My favourite travel resources & tools
Planning a trip can be a daunting task – especially if you’re travelling to a new and unfamiliar destination. Depending on how organised you are, you’ll probably find you have to arrange some things while you’re on the road as well, which can be stressful if you don’t have the right tools at your fingertips.
Many of you are experienced travellers and have the process down to an art. My travel style and planning system has changed significantly since I started travelling full-time in 2015 – mainly because I’ve discovered so many helpful products and services along the way.
This list of travel resources and tools that I personally use for trip planning has something for everyone – whether you’re an expert itinerant or you’re designing your very first trip.
These tools can streamline the planning process, save you money, and help you gain access to places and experiences you maybe hadn’t considered before.
Note that some of the links on this page are affiliate links that will earn me a small referral commission at no extra cost to you. The income I earn from affiliates allows me to keep creating. Thanks for your support! More information here.
Finding affordable flights
As an Australian, I’m used to having to fork out hundreds (if not thousands) of dollars any time I want to travel anywhere. Flights always end up taking up the biggest chunk of my travel budget, so trust me, no one is more eager to find a great deal! These are the websites I use to find cheap flights.
There are so many things I love about this booking site, not least of all the ability to browse flights to ‘Anywhere’ and find cheap fares from airports in your general vicinity (awesome for Europe).
Kiwi can mix and match airlines to find you a great deal, and they offer a money-back guarantee if you miss your connection.
Secret Flying is a terrific resource for finding error fares, discounted flights and deals. It’s free to sign up and receive a daily email with the best deals for your region. They make it really simple to click through and book directly through the airline.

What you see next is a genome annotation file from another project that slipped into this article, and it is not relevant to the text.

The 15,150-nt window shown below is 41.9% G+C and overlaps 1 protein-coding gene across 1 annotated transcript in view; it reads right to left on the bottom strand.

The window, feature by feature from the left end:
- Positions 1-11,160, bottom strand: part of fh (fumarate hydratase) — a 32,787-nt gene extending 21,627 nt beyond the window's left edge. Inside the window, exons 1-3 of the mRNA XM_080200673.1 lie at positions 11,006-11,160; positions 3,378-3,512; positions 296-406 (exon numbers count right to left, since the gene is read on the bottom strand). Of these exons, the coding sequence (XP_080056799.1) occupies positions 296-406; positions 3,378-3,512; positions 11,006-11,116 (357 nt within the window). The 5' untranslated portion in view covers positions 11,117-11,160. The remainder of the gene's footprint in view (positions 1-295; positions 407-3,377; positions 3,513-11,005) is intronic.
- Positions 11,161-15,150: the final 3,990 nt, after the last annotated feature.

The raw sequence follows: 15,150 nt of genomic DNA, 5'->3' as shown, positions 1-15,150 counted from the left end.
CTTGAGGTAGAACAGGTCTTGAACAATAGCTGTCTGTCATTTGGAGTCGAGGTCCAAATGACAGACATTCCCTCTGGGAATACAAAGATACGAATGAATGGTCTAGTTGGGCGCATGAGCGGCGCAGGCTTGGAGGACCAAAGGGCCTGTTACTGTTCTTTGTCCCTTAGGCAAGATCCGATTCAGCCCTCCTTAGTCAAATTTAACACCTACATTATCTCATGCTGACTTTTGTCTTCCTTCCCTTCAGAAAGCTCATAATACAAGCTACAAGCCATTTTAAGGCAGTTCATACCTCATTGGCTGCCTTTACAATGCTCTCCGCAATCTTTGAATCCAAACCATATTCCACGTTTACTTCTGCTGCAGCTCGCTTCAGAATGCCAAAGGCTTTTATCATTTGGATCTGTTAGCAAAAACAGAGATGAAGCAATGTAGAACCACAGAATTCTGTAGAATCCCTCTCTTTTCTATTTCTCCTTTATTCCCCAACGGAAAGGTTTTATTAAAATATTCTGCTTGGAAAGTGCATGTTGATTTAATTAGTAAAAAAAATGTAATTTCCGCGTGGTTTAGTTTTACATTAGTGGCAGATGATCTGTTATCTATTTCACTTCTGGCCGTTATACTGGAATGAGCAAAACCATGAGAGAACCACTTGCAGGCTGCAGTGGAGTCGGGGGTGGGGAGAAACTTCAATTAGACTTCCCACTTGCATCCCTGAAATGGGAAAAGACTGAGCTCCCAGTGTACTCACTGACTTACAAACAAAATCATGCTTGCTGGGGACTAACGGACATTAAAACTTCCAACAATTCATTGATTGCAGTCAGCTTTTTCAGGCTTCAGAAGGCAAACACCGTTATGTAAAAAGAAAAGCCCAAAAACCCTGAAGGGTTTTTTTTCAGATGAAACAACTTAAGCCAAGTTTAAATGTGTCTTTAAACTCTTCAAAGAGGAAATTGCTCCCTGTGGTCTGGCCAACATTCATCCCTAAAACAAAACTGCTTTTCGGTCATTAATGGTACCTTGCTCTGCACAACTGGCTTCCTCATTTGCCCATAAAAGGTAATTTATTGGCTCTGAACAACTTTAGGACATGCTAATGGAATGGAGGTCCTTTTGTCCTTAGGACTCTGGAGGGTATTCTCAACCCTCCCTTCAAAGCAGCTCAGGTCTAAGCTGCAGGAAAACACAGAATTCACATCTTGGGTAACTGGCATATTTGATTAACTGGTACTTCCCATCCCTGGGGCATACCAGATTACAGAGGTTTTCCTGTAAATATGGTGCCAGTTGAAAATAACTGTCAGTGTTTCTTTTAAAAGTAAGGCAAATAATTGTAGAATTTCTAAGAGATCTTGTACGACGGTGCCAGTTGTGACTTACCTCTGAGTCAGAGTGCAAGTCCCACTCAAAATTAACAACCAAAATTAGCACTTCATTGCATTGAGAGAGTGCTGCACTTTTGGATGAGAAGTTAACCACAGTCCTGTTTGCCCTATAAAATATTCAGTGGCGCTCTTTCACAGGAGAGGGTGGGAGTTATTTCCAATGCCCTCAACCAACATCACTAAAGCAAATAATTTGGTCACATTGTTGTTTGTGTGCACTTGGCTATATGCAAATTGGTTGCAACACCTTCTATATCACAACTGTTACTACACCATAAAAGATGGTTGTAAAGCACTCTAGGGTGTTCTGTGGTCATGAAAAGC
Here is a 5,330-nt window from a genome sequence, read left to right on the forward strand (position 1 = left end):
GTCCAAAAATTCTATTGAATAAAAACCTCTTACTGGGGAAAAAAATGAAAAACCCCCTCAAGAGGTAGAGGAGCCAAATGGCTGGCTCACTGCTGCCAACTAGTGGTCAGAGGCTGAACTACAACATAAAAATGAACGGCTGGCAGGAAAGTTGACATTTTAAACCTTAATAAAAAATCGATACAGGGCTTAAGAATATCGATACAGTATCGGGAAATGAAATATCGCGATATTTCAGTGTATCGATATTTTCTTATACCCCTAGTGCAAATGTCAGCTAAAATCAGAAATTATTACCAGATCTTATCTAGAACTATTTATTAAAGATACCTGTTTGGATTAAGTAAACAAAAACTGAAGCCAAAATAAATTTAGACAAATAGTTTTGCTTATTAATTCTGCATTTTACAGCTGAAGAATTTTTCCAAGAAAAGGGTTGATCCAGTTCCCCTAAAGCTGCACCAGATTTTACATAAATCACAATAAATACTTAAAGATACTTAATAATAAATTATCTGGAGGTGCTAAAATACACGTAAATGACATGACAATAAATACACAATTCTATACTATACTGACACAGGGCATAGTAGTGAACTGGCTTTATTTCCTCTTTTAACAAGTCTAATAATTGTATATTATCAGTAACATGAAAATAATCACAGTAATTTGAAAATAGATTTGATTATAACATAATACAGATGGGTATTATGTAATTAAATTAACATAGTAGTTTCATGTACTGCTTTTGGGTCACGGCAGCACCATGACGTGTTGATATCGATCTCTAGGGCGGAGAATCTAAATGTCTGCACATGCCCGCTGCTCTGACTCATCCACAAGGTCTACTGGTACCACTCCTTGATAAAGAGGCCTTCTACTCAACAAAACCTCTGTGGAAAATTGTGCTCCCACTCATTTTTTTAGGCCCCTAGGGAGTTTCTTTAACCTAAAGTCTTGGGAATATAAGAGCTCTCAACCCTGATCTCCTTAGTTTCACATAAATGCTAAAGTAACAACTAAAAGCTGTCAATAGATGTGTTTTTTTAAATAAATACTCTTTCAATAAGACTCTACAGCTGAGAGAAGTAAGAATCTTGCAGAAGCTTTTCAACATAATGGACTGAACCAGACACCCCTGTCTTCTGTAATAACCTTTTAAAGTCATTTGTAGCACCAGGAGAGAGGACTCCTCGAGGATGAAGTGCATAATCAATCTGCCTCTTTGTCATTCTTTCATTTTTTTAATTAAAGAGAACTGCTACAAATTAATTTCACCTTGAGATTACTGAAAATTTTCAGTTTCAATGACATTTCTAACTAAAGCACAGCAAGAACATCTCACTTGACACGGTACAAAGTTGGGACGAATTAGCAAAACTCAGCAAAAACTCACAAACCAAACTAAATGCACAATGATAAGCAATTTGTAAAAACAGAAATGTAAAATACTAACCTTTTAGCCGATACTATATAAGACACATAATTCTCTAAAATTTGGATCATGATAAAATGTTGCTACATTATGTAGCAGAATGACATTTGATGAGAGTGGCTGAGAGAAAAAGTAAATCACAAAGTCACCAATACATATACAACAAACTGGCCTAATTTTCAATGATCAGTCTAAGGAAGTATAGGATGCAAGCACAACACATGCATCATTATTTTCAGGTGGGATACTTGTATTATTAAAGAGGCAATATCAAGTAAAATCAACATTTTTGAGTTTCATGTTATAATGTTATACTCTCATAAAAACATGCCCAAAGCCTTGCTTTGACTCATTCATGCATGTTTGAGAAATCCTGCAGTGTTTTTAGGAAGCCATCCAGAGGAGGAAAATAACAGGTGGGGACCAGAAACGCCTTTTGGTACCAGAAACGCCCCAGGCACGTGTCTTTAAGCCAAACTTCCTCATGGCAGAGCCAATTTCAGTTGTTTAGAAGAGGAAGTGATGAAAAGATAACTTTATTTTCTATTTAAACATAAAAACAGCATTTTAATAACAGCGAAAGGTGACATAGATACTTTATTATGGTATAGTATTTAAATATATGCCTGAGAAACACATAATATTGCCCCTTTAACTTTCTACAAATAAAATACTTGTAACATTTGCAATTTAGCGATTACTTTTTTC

I have the Oceania page bookmarked and browse through it whenever I’m procrastinating.
Although I use Kiwi to book flights, my search often begins on Google Flights. There’s nothing particularly special about the interface – the features are much the same as Kiwi’s. I guess I’m just a creature of habit.
Visas, insurance & money
AKA the boring (but unavoidably necessary) stuff.
Many of the countries I travel to regularly require you to obtain a tourist visa either in advance or on arrival. I’ve personally found that in recent years the advent of e-visas has complicated, not streamlined, visas – there seem to be dozens of agents, portals and online services now, and it’s really hard to tell which ones are legit.
I like iVisa because they’re transparent about their fees and offer 24/7 customer support. They can expedite visas if you’ve left things to the last minute, and they also have a free search function you can use to see if you even need a visa in the first place.
I have never travelled without insurance – not even once. But I didn’t fully appreciate the value of travel insurance until my partner got sick on the road and was diagnosed with a chronic illness. Now we realise how vital it is to have a good policy.
SafetyWing is a great insurance option for long-term travel. Perks include paying in monthly installments, and the ability to purchase a policy after your trip has already started. They’ll even provide coverage in your country of residence for up to 30 days if you decide to visit home.
How you choose to manage your finances when you travel is highly subjective. I’ve bounced between dozens of banks and debit cards over the years (I currently have no fewer than 7), all in a quest to find the best rates and lowest fees.
I highly recommend choosing a service that allows you to hold funds in multiple currencies. And I don’t mean a ‘travel debit card’, because the fees on those can be insanely high. I signed up for TransferWise this year and am loving it so far – the fees are very low, and the conversion rates are better than PayPal.
Booking accommodations is honestly my least favourite part of the planning process. I use these platforms to make the job easier.
I know Airbnb has its downsides, but it’s still a service I love and use regularly. We first signed up in 2012 and have stayed at well over 100 properties all around the world. We’ve only had a handful of bad experiences (most of them in Spain, ha!).
As someone who often stays in one place for longer stints, I love the discounts Airbnb offers. I also value the opportunity to meet a local person or family – it’s one of my favourite things about travel. We’ve made some dear friends through Airbnb!